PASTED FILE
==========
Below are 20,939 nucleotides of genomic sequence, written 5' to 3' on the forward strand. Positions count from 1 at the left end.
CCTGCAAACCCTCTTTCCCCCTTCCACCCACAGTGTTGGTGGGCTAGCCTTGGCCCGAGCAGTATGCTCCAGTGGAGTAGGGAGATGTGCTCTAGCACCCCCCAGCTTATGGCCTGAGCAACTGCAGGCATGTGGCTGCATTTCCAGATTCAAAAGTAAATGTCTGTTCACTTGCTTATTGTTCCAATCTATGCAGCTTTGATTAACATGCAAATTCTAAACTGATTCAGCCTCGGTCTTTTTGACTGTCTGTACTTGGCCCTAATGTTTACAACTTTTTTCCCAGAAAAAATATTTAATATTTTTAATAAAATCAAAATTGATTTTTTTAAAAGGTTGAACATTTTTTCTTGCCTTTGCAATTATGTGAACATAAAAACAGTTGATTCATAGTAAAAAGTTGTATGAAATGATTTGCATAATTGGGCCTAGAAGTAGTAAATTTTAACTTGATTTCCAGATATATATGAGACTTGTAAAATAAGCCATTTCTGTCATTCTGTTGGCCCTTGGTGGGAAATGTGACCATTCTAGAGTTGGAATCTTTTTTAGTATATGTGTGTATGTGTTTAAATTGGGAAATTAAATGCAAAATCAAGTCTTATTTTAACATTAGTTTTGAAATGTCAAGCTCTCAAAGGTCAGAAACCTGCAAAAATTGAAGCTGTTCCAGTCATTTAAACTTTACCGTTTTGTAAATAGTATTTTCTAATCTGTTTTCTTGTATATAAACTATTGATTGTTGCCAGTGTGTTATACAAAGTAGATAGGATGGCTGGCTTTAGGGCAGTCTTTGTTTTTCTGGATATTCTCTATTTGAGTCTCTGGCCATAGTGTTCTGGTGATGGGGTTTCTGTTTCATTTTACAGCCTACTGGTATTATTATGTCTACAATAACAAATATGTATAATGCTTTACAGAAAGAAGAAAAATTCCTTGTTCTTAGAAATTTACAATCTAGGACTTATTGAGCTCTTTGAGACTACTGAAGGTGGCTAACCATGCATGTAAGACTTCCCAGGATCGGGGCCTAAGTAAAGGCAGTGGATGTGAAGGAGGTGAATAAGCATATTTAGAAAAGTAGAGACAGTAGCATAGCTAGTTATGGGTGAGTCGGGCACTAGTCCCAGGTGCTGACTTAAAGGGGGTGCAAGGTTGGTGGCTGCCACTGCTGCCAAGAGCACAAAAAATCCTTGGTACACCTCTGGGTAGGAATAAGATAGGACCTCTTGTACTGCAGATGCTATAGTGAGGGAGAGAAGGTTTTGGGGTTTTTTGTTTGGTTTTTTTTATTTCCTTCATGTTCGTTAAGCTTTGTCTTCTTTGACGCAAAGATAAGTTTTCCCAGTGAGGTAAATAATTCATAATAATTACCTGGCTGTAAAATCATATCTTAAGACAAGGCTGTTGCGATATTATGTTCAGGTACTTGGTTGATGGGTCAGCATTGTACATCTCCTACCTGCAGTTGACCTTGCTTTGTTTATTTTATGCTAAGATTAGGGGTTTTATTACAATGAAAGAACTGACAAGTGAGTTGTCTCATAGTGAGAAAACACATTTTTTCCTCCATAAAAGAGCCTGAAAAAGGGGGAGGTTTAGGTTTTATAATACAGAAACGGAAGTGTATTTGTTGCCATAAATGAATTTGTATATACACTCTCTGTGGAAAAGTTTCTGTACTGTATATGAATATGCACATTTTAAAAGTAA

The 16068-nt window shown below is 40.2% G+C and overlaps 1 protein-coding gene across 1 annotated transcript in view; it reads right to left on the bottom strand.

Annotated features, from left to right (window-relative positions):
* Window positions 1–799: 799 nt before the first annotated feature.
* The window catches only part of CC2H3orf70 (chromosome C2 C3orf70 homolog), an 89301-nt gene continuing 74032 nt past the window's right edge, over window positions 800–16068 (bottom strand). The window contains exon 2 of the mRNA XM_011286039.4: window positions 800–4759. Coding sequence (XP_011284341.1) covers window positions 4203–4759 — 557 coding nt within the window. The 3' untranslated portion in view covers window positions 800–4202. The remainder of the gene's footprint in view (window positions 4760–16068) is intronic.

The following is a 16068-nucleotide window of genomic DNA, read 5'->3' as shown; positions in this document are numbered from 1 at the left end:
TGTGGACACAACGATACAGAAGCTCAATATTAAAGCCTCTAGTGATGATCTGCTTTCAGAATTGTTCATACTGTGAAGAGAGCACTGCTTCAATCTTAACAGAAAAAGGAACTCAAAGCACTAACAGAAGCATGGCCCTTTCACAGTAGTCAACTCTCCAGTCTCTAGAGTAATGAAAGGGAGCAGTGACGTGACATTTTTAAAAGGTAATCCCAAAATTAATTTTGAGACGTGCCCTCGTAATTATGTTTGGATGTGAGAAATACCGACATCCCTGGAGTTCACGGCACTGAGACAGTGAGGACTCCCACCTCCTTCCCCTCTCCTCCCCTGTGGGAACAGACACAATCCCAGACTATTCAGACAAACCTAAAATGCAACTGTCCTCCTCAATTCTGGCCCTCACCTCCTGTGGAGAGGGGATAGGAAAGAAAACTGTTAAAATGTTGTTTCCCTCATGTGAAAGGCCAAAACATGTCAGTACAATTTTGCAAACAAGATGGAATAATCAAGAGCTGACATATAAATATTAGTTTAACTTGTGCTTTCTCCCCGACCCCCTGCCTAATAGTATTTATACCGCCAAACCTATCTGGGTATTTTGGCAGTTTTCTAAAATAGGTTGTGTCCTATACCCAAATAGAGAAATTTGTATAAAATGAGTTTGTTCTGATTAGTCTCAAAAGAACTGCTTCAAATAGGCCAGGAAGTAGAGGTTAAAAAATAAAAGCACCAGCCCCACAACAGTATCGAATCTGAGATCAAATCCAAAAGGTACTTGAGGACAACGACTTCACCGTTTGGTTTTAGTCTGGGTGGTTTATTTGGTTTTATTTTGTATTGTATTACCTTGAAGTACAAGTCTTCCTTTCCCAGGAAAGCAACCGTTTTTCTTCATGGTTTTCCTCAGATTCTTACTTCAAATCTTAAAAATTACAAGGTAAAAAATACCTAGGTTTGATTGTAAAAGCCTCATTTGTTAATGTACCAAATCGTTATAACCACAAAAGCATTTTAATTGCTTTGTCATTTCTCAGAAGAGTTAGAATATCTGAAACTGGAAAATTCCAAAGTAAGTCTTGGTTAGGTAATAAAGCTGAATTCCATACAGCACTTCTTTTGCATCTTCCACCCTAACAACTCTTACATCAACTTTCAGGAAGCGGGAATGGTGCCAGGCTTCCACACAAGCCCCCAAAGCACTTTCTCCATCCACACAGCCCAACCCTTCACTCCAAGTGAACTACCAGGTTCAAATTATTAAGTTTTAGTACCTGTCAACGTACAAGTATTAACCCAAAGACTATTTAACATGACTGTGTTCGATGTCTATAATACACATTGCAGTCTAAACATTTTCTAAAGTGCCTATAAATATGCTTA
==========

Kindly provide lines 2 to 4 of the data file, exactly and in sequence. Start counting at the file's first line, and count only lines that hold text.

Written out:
CCTGCAAACCCTCTTTCCCCCTTCCACCCACAGTGTTGGTGGGCTAGCCTTGGCCCGAGCAGTATGCTCCAGTGGAGTAGGGAGATGTGCTCTAGCACCCCCCAGCTTATGGCCTGAGCAACTGCAGGCATGTGGCTGCATTTCCAGATTCAAAAGTAAATGTCTGTTCACTTGCTTATTGTTCCAATCTATGCAGCTTTGATTAACATGCAAATTCTAAACTGATTCAGCCTCGGTCTTTTTGACTGTCTGTACTTGGCCCTAATGTTTACAACTTTTTTCCCAGAAAAAATATTTAATATTTTTAATAAAATCAAAATTGATTTTTTTAAAAGGTTGAACATTTTTTCTTGCCTTTGCAATTATGTGAACATAAAAACAGTTGATTCATAGTAAAAAGTTGTATGAAATGATTTGCATAATTGGGCCTAGAAGTAGTAAATTTTAACTTGATTTCCAGATATATATGAGACTTGTAAAATAAGCCATTTCTGTCATTCTGTTGGCCCTTGGTGGGAAATGTGACCATTCTAGAGTTGGAATCTTTTTTAGTATATGTGTGTATGTGTTTAAATTGGGAAATTAAATGCAAAATCAAGTCTTATTTTAACATTAGTTTTGAAATGTCAAGCTCTCAAAGGTCAGAAACCTGCAAAAATTGAAGCTGTTCCAGTCATTTAAACTTTACCGTTTTGTAAATAGTATTTTCTAATCTGTTTTCTTGTATATAAACTATTGATTGTTGCCAGTGTGTTATACAAAGTAGATAGGATGGCTGGCTTTAGGGCAGTCTTTGTTTTTCTGGATATTCTCTATTTGAGTCTCTGGCCATAGTGTTCTGGTGATGGGGTTTCTGTTTCATTTTACAGCCTACTGGTATTATTATGTCTACAATAACAAATATGTATAATGCTTTACAGAAAGAAGAAAAATTCCTTGTTCTTAGAAATTTACAATCTAGGACTTATTGAGCTCTTTGAGACTACTGAAGGTGGCTAACCATGCATGTAAGACTTCCCAGGATCGGGGCCTAAGTAAAGGCAGTGGATGTGAAGGAGGTGAATAAGCATATTTAGAAAAGTAGAGACAGTAGCATAGCTAGTTATGGGTGAGTCGGGCACTAGTCCCAGGTGCTGACTTAAAGGGGGTGCAAGGTTGGTGGCTGCCACTGCTGCCAAGAGCACAAAAAATCCTTGGTACACCTCTGGGTAGGAATAAGATAGGACCTCTTGTACTGCAGATGCTATAGTGAGGGAGAGAAGGTTTTGGGGTTTTTTGTTTGGTTTTTTTTATTTCCTTCATGTTCGTTAAGCTTTGTCTTCTTTGACGCAAAGATAAGTTTTCCCAGTGAGGTAAATAATTCATAATAATTACCTGGCTGTAAAATCATATCTTAAGACAAGGCTGTTGCGATATTATGTTCAGGTACTTGGTTGATGGGTCAGCATTGTACATCTCCTACCTGCAGTTGACCTTGCTTTGTTTATTTTATGCTAAGATTAGGGGTTTTATTACAATGAAAGAACTGACAAGTGAGTTGTCTCATAGTGAGAAAACACATTTTTTCCTCCATAAAAGAGCCTGAAAAAGGGGGAGGTTTAGGTTTTATAATACAGAAACGGAAGTGTATTTGTTGCCATAAATGAATTTGTATATACACTCTCTGTGGAAAAGTTTCTGTACTGTATATGAATATGCACATTTTAAAAGTAA

The 16068-nt window shown below is 40.2% G+C and overlaps 1 protein-coding gene across 1 annotated transcript in view; it reads right to left on the bottom strand.

Annotated features, from left to right (window-relative positions):